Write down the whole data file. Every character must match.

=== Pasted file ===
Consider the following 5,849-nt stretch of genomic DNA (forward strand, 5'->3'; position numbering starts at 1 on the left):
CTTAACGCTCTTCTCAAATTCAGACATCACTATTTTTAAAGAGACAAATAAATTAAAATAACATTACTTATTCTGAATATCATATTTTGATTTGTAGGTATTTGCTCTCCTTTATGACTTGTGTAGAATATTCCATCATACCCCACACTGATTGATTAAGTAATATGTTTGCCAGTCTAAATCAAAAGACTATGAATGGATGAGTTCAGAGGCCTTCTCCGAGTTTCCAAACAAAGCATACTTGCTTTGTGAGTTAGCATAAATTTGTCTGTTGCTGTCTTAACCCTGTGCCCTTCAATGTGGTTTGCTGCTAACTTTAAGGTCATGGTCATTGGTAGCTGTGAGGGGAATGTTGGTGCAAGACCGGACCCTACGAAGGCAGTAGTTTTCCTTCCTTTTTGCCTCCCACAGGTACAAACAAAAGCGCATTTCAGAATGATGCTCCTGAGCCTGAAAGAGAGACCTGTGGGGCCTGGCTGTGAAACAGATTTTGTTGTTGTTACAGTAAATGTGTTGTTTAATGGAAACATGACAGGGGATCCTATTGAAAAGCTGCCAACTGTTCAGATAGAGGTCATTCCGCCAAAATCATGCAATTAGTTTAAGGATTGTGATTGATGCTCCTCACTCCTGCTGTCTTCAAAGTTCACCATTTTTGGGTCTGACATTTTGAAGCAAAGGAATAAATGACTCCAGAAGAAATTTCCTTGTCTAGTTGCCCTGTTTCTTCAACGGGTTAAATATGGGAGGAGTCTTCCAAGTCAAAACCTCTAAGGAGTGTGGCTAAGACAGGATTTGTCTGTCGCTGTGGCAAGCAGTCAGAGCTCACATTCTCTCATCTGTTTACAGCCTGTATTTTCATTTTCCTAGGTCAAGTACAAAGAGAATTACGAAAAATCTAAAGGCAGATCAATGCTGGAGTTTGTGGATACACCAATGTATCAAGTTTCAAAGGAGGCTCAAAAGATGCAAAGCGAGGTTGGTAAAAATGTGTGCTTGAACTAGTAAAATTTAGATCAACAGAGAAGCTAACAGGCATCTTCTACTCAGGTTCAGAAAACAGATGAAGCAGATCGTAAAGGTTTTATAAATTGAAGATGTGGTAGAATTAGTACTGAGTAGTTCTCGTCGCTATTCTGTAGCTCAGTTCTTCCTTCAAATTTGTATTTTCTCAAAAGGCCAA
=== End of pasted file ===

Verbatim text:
Consider the following 5,849-nt stretch of genomic DNA (forward strand, 5'->3'; position numbering starts at 1 on the left):
CTTAACGCTCTTCTCAAATTCAGACATCACTATTTTTAAAGAGACAAATAAATTAAAATAACATTACTTATTCTGAATATCATATTTTGATTTGTAGGTATTTGCTCTCCTTTATGACTTGTGTAGAATATTCCATCATACCCCACACTGATTGATTAAGTAATATGTTTGCCAGTCTAAATCAAAAGACTATGAATGGATGAGTTCAGAGGCCTTCTCCGAGTTTCCAAACAAAGCATACTTGCTTTGTGAGTTAGCATAAATTTGTCTGTTGCTGTCTTAACCCTGTGCCCTTCAATGTGGTTTGCTGCTAACTTTAAGGTCATGGTCATTGGTAGCTGTGAGGGGAATGTTGGTGCAAGACCGGACCCTACGAAGGCAGTAGTTTTCCTTCCTTTTTGCCTCCCACAGGTACAAACAAAAGCGCATTTCAGAATGATGCTCCTGAGCCTGAAAGAGAGACCTGTGGGGCCTGGCTGTGAAACAGATTTTGTTGTTGTTACAGTAAATGTGTTGTTTAATGGAAACATGACAGGGGATCCTATTGAAAAGCTGCCAACTGTTCAGATAGAGGTCATTCCGCCAAAATCATGCAATTAGTTTAAGGATTGTGATTGATGCTCCTCACTCCTGCTGTCTTCAAAGTTCACCATTTTTGGGTCTGACATTTTGAAGCAAAGGAATAAATGACTCCAGAAGAAATTTCCTTGTCTAGTTGCCCTGTTTCTTCAACGGGTTAAATATGGGAGGAGTCTTCCAAGTCAAAACCTCTAAGGAGTGTGGCTAAGACAGGATTTGTCTGTCGCTGTGGCAAGCAGTCAGAGCTCACATTCTCTCATCTGTTTACAGCCTGTATTTTCATTTTCCTAGGTCAAGTACAAAGAGAATTACGAAAAATCTAAAGGCAGATCAATGCTGGAGTTTGTGGATACACCAATGTATCAAGTTTCAAAGGAGGCTCAAAAGATGCAAAGCGAGGTTGGTAAAAATGTGTGCTTGAACTAGTAAAATTTAGATCAACAGAGAAGCTAACAGGCATCTTCTACTCAGGTTCAGAAAACAGATGAAGCAGATCGTAAAGGTTTTATAAATTGAAGATGTGGTAGAATTAGTACTGAGTAGTTCTCGTCGCTATTCTGTAGCTCAGTTCTTCCTTCAAATTTGTATTTTCTCAAAAGGCCAA